Solution: Companies need to have a deliberate policy that addresses gender equity, which includes having targets supported by strategic programmes and interventions.
2. Affinity bias: A tendency to connect with people who share similar outlooks, experiences, interests, and backgrounds.[iii]
Why this is a problem in the workplace: Managers with affinity bias will tend to hire individuals who fit their specific corporate culture, including selecting individuals who are the same gender, race, or have a similar background to themselves. This will automatically disqualify candidates who do not fit the culture or are from a different cultural background, thereby decreasing workplace diversity. At a societal level, this exacerbates exclusion in the private sector, especially in companies where the majority of management are white men who may have personal biases of which they are not aware.
Solution: Companies need to reflect on the exclusionary nature of their workplaces and be deliberate about creating transformed organizational cultures, supported by practical processes that eliminate this bias.
Why is bold and conscious leadership an imperative for South Africa?
It is easy to see how the above forms of bias result in an untransformed private sector. If we want to create corporate cultures that are transformed, then we need to start making bold and conscious leadership an imperative. A critical aspect of this is for leaders to deeply reflect on the biases they hold that impact their own attitudes and behaviours. It is also important that they understand their own power and privilege and assess how this is used to either support or disrupt discriminatory and exclusionary practices and workplace cultures.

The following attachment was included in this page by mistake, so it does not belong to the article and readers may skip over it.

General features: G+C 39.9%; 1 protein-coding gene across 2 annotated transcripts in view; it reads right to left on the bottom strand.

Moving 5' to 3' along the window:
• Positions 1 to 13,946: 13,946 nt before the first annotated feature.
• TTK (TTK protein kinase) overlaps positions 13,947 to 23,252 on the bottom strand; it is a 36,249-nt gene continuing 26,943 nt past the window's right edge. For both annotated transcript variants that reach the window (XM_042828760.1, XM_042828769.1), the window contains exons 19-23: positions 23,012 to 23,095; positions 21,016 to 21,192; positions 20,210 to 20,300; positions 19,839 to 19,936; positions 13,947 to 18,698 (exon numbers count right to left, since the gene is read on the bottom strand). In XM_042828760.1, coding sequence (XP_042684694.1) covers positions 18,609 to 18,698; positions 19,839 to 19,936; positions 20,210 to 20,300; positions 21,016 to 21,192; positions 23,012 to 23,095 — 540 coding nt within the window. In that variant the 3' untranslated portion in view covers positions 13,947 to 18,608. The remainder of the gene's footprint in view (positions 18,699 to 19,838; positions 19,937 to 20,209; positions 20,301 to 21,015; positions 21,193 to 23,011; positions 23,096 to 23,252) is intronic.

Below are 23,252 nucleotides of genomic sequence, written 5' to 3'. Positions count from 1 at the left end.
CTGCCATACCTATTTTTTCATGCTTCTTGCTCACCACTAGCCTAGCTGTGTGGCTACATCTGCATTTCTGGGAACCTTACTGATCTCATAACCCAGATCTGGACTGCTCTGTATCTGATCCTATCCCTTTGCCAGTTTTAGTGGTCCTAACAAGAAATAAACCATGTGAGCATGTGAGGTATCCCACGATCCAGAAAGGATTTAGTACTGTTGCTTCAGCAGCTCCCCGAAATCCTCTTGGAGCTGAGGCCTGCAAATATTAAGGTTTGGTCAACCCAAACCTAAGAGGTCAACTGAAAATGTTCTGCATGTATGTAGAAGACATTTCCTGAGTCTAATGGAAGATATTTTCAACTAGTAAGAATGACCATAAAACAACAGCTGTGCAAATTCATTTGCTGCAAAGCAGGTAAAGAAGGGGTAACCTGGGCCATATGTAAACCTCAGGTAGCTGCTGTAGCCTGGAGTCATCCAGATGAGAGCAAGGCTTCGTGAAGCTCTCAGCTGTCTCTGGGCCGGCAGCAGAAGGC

Bold leadership requires understanding and acknowledging exclusionary systems and taking deliberate action to drive change. A fundamental start is to urgently and deliberately drive transformation by setting clear goals. This requires a combination of both holding employees accountable as well as creating a space for those employees who have been negatively affected to speak up about their personal experiences, without the risk of victimisation.
In order to write a new social contract in our society, we need to fundamentally address the aspects of the current contract that are broken. To do this, we need to challenge the status quo, by challenging our own personal beliefs and assumptions about people. It is no longer acceptable to hide behind the banner of our unchallenged biases. Changing corporate cultures of exclusion to transformation begin with one bold and conscious decision at a time.
To find out more about the NBI’s Social Transformation work, including our work on inclusion and equity, please contact: Gugu McLaren-Ushewokunze (Head: Social Transformation & Social Cohesion): GuguM@nbi.org.za
[ii] Newbery, C., “What is unconscious bias in the workplace, and how can we tackle it?”, CIPHR, 8 August 2019. Available at: https://www.ciphr.com/features/unconscious-bias-in-the-workplace/
[iii] Reiners, B., “12 Unconscious Bias Examples and How to Avoid them in the Workplace”, BuiltIn, 12 August 2019. Available at: https://builtin.com/diversity-inclusion/unconscious-bias-examples